Interview with Niloo Sharifi
Niloo Sharifi is the curator for Arrival City in the UK, a project focusing on migration and how it shapes cities. Here, she tells us about immigration in Toxteth, Liverpool, which historically is home to England’s oldest black population; the role of art in civil society; and why architecture is vital for community building.
Arrival City looks at how migration shapes cities and how cities are built to respond to, even encourage immigration. What got you interested in the project in the first place?
I myself am an immigrant. I was born in Liverpool, then moved to Iran, and then moved back to Liverpool. So I have experienced arrival and leaving through a few different angles. Liverpool is interesting as an arrival city historically and currently. It is a modern arrival city, especially in Toxteth (postcode L8), an area of Liverpool that by far has the highest numbers of migrants in the city.
I was actually born in Toxteth and it was interesting to me as an area that was a starting point for a lot of migrants, such as my parents. The area fulfills many of the conditions that the Arrival City framework notes and that make it attractive as a starting point for immigrants - for instance there is already an existing network for new arrivals, the area is close to business, rent is cheap and so on.
But what fascinated me even more was that these conditions were predicated on a previous set of conditions for immigrants, since Liverpool has such a long history of immigration. Being home to England’s oldest black population and Europe’s oldest Chinese population. So you can compare the history of how immigrants were received and treated in the past to conditions now.
Your focus is on Toxteth, an area of Liverpool with historically high levels of immigration and racial tensions. Tell us more about your plans there with FACT and for Toxteth Reservoir in particular.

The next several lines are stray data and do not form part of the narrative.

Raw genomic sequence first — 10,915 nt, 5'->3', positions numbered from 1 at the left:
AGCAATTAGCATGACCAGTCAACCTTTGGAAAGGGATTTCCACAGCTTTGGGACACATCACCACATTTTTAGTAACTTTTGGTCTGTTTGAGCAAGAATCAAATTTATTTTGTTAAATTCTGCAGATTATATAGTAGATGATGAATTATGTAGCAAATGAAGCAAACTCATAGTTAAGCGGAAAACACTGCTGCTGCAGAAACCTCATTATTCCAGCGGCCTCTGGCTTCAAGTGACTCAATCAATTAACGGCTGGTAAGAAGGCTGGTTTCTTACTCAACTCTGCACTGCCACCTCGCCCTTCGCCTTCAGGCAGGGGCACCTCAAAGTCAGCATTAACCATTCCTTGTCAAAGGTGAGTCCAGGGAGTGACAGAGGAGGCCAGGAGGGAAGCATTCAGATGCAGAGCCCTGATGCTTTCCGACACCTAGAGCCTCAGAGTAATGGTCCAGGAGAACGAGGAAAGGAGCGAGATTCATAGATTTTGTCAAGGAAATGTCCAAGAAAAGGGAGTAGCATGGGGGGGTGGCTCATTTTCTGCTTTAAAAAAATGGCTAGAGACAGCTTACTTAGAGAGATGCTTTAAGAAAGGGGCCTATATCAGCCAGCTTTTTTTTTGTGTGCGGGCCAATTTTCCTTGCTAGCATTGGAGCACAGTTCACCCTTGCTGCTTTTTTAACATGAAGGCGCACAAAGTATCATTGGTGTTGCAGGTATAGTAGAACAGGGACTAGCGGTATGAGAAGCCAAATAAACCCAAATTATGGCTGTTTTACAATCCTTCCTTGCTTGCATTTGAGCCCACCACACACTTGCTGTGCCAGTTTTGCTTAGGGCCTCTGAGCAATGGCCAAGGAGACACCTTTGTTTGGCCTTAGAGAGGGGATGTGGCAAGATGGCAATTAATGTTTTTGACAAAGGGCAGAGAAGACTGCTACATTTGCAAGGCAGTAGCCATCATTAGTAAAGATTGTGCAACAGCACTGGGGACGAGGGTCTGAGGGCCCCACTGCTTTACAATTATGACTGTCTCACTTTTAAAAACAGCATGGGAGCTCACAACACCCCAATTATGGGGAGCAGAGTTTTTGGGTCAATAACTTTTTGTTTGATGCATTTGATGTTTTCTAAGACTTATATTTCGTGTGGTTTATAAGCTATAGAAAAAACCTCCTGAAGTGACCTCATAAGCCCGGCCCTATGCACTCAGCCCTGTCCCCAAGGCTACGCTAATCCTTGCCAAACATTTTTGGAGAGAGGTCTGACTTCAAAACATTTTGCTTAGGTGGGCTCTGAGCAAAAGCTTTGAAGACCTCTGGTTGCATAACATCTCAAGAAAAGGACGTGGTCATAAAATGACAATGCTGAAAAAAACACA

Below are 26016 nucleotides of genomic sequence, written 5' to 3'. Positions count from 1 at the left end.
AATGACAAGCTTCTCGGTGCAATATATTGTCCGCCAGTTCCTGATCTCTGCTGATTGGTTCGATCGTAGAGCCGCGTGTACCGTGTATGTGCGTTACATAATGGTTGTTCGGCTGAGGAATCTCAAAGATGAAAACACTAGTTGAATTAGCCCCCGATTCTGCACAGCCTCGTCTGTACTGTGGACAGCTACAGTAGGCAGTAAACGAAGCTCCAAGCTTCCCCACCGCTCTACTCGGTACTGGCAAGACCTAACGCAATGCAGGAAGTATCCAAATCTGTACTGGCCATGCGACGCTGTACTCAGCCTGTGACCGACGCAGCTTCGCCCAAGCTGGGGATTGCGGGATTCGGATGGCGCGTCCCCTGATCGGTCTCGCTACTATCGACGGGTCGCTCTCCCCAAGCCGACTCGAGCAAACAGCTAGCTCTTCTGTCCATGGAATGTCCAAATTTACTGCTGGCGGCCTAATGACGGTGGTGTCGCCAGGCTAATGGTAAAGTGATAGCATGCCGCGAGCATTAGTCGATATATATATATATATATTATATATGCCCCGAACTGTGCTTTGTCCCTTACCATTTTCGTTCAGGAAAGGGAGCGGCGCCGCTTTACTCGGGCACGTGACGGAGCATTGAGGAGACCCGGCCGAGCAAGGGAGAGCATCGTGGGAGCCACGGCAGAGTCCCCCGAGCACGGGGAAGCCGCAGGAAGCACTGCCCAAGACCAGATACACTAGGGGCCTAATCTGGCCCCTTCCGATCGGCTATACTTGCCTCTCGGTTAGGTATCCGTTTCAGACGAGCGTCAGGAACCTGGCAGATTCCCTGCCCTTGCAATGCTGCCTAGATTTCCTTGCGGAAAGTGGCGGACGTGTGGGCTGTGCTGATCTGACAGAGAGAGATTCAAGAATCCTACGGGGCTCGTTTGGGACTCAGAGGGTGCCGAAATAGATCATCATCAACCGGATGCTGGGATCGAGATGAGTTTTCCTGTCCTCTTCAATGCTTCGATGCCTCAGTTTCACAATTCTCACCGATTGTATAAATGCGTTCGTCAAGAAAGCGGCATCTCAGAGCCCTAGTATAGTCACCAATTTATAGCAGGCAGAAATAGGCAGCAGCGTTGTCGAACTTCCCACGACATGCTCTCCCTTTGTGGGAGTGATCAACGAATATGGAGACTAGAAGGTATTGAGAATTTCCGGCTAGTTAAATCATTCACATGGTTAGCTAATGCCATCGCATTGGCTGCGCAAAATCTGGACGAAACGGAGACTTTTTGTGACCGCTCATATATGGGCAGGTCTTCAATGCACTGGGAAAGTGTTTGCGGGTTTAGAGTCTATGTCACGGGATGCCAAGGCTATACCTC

FACT [FACT Liverpool], who I am working with, already have a number of projects in L8. Our collaboration focusses on the Toxteth Reservoir, which is this structure that has been disused for many years that used to hold water. FACT already have a project called Aurora which uses the reservoir as an arts space with Invisible Flock [an interactive art collective LINK]. Aurora is environmentally focused and all about water and the effect water has on our lives.
The reason we found a natural affinity between our projects, on top of just the location, was that in Liverpool the story of migration is closely intertwined with the story of water, because of the city’s position as a port. The project we are piloting in July, ahead of a larger event in the reservoir in September [LINK], is based on Liverpool’s history as a city of performance and the spoken word, which also emerged in part from migration and the mixed influences that come from that.
We will have a series of performers, musicians, spoken word artists and actors who will perform on topics surrounding the issue of migration. On top of that, there will be a market place. The idea is to view a market as a place of ideas, as well as a physical market place. Both describe the cultural exchange that needs to happen for the integration of immigrants. I was interested in the parallel of commercial integration and cultural integration – both vital for the longevity of a migrant community’s success.
Because of the history of L8 being so complicated and made up of so many different perspectives, it felt wrong for someone from the outside, even though I have a personal connection to the area, to come in and impose my particular story. The worst thing I could do is to say: This is what L8 is as an arrival city. I thought that I would be more likely to get a richer result if I asked the actual people who live there. They will have so many more perspectives that my own experience and research can open up to me. The community here is very engaged.
What role does art play in civil society?
I really like art works at the intersection of a representational object and something that is of practical use in real life. When I went to Frankfurt with the Goethe-Institut for the first Arrival City conference, I heard a talk by an expert on curation who said something that really resonated with me. His talk was called ‘Curation and Caring’ and it was about how the job of the curator when working on identity and marginalised groups is not to show the conditions of someone’s life in a representational way (i.e. hang photos of shops run by migrants), but rather to create a moment that has the ability to connect the immigrant community to the wider community. So that’s what I’m trying to do by involving artists, civil society actors, and members of the public. I think you lose richness when you try to get to an objective truth on something that in reality is so subjective.